"At Boston Children's Hospital, we are committed to utilizing state-of-the-art cell and molecular therapies to treat devastating pediatric diseases like Wiskott-Aldrich syndrome."
David A. Williams, MD, chief of the Boston Children's Hospital Division of Hematology/Oncology and director of Translational Research
Every living organism on this planet is made up of genes – tiny, complex coded instructions that determine what we look like, who we’re related to and how we’ll pass on our traits to our children (and our children’s children’s children). Sometimes, the genes we inherit from a parent also contain mutations, or mistakes in the genetic code.
When the mutation happens on the X chromosome – one of the two chromosomes, X and Y, that determine a person’s gender – it can be passed on by mothers to their sons. Boys have only one X chromosome, so male babies can’t escape inheriting the mutation. Even though the mothers themselves don’t experience any physical problems from the mutation, they can carry it – and the disease it causes – over to their male children.
Wiskott-Aldrich syndrome (WAS) is a rare disease that is transmitted in this way. Named after the two scientists who helped identify and explain it, WAS is a serious and potentially life-threatening disorder that almost always affects boys. It causes a child to have a poorly functioning immune system – the body’s “defense center” against infection – and difficulty producing platelets, the blood cells that keep bleeding under control.
When a child has WAS, he typically faces:
- frequent bleeding, even from mild bumps and scrapes, that is hard to slow down or stop
- eczema (atopic dermatitis)
- ongoing infections, including pneumonia, ear infections and sinus infections
In addition, children with WAS are at elevated risk for developing:
- other autoimmune diseases
- inflammatory bowel disease (IBD)
- nephritis (kidney inflammation)
- lymphoma and other malignant cancers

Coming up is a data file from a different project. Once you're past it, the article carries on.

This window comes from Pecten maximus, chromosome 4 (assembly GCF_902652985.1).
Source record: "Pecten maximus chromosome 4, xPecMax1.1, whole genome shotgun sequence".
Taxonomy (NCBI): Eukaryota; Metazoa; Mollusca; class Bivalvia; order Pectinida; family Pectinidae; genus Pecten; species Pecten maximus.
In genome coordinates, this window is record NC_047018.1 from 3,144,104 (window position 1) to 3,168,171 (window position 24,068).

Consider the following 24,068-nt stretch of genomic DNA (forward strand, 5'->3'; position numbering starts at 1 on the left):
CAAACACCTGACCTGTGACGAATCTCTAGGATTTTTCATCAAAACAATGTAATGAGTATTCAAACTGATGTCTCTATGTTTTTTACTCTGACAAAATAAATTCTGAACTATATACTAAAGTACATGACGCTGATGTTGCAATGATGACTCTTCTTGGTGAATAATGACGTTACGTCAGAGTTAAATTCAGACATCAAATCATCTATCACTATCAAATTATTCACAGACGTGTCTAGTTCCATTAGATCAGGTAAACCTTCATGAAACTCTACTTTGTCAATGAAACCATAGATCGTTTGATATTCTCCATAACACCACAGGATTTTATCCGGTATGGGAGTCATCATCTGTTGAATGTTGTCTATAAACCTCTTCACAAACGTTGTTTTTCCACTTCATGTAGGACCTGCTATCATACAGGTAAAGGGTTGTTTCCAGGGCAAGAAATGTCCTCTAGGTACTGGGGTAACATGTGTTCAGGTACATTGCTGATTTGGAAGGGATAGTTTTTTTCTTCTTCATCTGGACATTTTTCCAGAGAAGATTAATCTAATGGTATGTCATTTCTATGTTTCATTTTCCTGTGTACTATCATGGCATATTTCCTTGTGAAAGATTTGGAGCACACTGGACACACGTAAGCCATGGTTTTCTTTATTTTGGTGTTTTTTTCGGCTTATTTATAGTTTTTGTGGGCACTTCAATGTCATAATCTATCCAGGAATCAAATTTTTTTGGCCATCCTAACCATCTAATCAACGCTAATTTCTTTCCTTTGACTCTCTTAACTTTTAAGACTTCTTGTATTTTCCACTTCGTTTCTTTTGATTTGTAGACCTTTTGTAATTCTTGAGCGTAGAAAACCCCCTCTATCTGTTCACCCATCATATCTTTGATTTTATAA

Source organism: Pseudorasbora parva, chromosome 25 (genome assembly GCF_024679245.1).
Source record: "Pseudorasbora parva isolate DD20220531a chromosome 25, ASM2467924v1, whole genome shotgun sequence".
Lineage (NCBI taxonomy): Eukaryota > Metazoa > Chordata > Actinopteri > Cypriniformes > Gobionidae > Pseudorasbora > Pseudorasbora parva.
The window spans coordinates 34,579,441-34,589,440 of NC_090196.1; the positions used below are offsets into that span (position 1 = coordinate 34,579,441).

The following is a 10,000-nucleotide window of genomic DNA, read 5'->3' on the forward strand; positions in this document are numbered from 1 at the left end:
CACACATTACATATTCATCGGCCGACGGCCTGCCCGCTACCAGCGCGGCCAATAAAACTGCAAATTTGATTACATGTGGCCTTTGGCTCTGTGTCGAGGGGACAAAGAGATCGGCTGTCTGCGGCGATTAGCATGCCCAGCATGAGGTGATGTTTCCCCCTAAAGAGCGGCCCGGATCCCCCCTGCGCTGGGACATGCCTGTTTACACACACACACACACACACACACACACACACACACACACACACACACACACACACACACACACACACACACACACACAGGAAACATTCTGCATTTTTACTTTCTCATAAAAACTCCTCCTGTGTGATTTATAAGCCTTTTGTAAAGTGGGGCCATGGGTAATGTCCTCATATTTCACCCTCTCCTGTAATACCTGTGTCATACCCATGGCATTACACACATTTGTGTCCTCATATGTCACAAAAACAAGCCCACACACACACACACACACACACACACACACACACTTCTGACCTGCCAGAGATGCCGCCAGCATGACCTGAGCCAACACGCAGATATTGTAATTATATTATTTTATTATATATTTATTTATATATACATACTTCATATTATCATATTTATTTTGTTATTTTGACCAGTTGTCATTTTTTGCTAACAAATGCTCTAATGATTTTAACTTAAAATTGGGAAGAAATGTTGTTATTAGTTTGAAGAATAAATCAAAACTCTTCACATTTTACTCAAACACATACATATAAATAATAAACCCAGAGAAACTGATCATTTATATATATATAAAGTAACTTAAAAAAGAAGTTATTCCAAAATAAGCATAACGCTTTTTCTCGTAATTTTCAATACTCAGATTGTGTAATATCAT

How Children’s Hospital Boston approaches Wiskott-Aldrich syndrome
Children’s has a long history of caring for children with complex disorders of the immune system. Clinicians in our Cancer and Blood Diseases Center and Division of Allergy and Immunology are regarded as international leaders in understanding and treating rare conditions like Wiskott-Aldrich syndrome.
The only known cure for WAS is a stem cell transplant (also known as a bone marrow transplant). Once introduced into your child’s bloodstream, the stem cells should develop into new white blood cells that replenish the immune system. The Dana-Farber/Children's Hospital Cancer Center (DF/CHCC) Pediatric Stem Cell Transplantation Program – one of the first and most renowned pediatric transplant centers in the nation – performs about 80 stem cell transplants each year. Our specialists not only conduct groundbreaking stem cell research and devise exciting new treatments; they also have a unique understanding of the special needs of the youngest, smallest patients.
In addition, Children’s is now helping to lead one of the first gene therapy trials in the world for children with WAS. The trial – which transplants genetically modified stem cells from a child’s own bone marrow – may signify a promising new approach to fighting and defeating the disease.
|Spotlight on: Virtual stem cell laboratory|
|Check out this interactive guide to stem cells – and even “create” your own.|
Wiskott-Aldrich syndrome: Reviewed by Luigi Notarangelo, MD
© Children’s Hospital Boston; posted in 2011